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Plant Foods for Human Nutrition

, Volume 64, Issue 2, pp 160–166 | Cite as

Phenolics, Sugars, Antimicrobial and Free-Radical-Scavenging Activities of Melicoccus bijugatus Jacq. Fruits from the Dominican Republic and Florida

  • Laura M. Bystrom
  • Betty A. Lewis
  • Dan L. Brown
  • Eloy Rodriguez
  • Ralph L. Obendorf
Original Paper

Abstract

Edible fruits of the native South American tree Melicoccus bijugatus Jacq. are consumed fresh or in traditional food, drink and medicinal preparations. Some therapeutic effects of these fruits may be due to phenolics and sugars. Aqueous acetone, methanol or ethanol tissue extracts of different cultivars or collections of M. bijugatus fruits from the Dominican Republic and Florida were analyzed for total phenolics and free radical scavenging activity by UV-vis spectroscopy, sugars by gas chromatography, and antimicrobial activity by the disc diffusion assay. Total phenolics and free radical scavenging activities ranked: seed coat > embryo > pulp extracts. Montgomery cultivar fruits had the highest total phenolics. For sugars: pulp > embryo and highest in Punta Cana fruit pulp. In all extracts: sucrose > glucose and fructose. Glucose:fructose ratios were 1:1 (pulp) and 0.2:1 (embryo). Pulp extracts had dose-response antibacterial activity and pulp and embryo extracts had antifungal activity against one yeast species. Phenolics and sugars were confirmed with thin-layer chromatography and nuclear magnetic resonance. Sugar-free pulp fractions containing phenolics had slightly more antimicrobial activity than H2O-soluble pulp fractions with sugars. Results indicate M. bijugatus fruits contain phenolics, sugars and other H2O-soluble compounds consistent with therapeutic uses.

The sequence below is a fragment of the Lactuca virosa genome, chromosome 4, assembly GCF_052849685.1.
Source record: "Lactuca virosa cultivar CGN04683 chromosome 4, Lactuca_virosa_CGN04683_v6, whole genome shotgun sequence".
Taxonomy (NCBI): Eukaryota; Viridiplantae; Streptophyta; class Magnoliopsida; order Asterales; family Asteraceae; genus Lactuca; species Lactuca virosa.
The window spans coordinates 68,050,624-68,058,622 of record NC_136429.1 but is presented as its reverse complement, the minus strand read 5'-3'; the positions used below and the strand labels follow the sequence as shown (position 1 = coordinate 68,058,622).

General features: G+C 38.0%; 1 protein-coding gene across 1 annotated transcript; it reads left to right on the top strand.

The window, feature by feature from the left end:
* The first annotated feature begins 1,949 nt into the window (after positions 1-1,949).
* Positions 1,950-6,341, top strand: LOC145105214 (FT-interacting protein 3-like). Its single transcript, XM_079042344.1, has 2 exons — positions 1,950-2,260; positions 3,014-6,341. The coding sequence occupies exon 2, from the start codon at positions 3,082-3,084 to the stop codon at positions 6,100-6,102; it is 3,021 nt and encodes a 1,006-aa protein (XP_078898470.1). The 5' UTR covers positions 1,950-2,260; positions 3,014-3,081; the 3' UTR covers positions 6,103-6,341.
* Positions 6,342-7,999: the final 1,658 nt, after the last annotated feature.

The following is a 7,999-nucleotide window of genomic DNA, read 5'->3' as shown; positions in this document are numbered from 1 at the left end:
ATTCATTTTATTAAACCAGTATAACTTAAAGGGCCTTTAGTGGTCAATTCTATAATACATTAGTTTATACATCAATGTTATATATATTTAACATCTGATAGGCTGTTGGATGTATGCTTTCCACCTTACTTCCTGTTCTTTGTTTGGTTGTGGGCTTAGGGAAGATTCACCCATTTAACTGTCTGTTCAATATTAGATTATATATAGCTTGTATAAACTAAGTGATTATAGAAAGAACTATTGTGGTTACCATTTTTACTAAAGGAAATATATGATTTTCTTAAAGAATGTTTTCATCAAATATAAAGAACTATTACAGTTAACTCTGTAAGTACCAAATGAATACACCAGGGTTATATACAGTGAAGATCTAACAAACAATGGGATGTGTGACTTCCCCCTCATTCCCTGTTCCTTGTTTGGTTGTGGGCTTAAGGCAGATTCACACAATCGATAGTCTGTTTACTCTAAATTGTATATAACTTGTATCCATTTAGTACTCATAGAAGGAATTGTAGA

Keywords

Antimicrobial activity Antioxidant activity Fruits Melicoccus bijugatus Jacq. Sugars Total phenolics 

Notes

Acknowledgment

Supported in part by the National Institute of Diabetes and Digestive and Kidney Diseases, NIH Grant no. 5 T32 DK007158-31, this work was part of a PhD thesis, Cornell University (Bystrom, 2007). We thank Wendy Meyer for fruit collections and Maria Laux for microorganisms. A preliminary report was presented at Experimental Biology Conference 2006 in San Francisco.

Supplementary material

11130_2009_119_MOESM1_ESM.doc (12 kb)
Table 1S Glucose/fructose ratios of fruit tissue extractsa (DOC 11 kb)
11130_2009_119_MOESM2_ESM.doc (13 kb)
Table 2S Dose response of antimicrobial activity (diameter of inhibition in mm) of 70% acetone extracts of Newcomb and Montgomery pulpa (DOC 13 kb)
11130_2009_119_MOESM3_ESM.doc (12 kb)
Table 3S TLC spot test for phenolics and free radical scavengers in semi-purified fractions from Punta Cana (P) or Newcomb (N) pulp and Punta Cana embryo (PE) crude extractsa (DOC 12 kb)
11130_2009_119_MOESM4_ESM.doc (13 kb)
Table 4S Thin-layer chromatography of Punta Cana or Newcomb pulp and Punta Cana embryo extract fractions after visualization with vanillin-sulphuric acid or UV lighta (DOC 12 kb)

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Copyright information

© Springer Science+Business Media, LLC 2009

Authors and Affiliations

  • Laura M. Bystrom
    • 1
  • Betty A. Lewis
    • 1
  • Dan L. Brown
    • 2
  • Eloy Rodriguez
    • 2
  • Ralph L. Obendorf
    • 2
  1. 1.Division of Nutritional SciencesCornell UniversityIthacaUSA
  2. 2.Departments of Animal Science, Plant Biology, and Crop and Soil SciencesCornell UniversityIthacaUSA

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